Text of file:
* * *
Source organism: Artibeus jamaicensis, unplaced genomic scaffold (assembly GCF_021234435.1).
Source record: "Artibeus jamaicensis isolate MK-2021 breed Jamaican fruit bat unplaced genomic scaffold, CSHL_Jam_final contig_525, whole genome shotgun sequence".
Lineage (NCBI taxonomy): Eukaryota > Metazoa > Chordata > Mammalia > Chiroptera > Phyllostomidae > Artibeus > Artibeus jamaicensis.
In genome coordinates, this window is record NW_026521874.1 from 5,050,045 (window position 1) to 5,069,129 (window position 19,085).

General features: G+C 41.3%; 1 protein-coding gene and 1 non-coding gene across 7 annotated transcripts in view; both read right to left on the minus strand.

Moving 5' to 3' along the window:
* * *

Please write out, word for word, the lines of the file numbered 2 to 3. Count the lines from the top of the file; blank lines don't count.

Source record: "Artibeus jamaicensis isolate MK-2021 breed Jamaican fruit bat unplaced genomic scaffold, CSHL_Jam_final contig_525, whole genome shotgun sequence".
Lineage (NCBI taxonomy): Eukaryota > Metazoa > Chordata > Mammalia > Chiroptera > Phyllostomidae > Artibeus > Artibeus jamaicensis.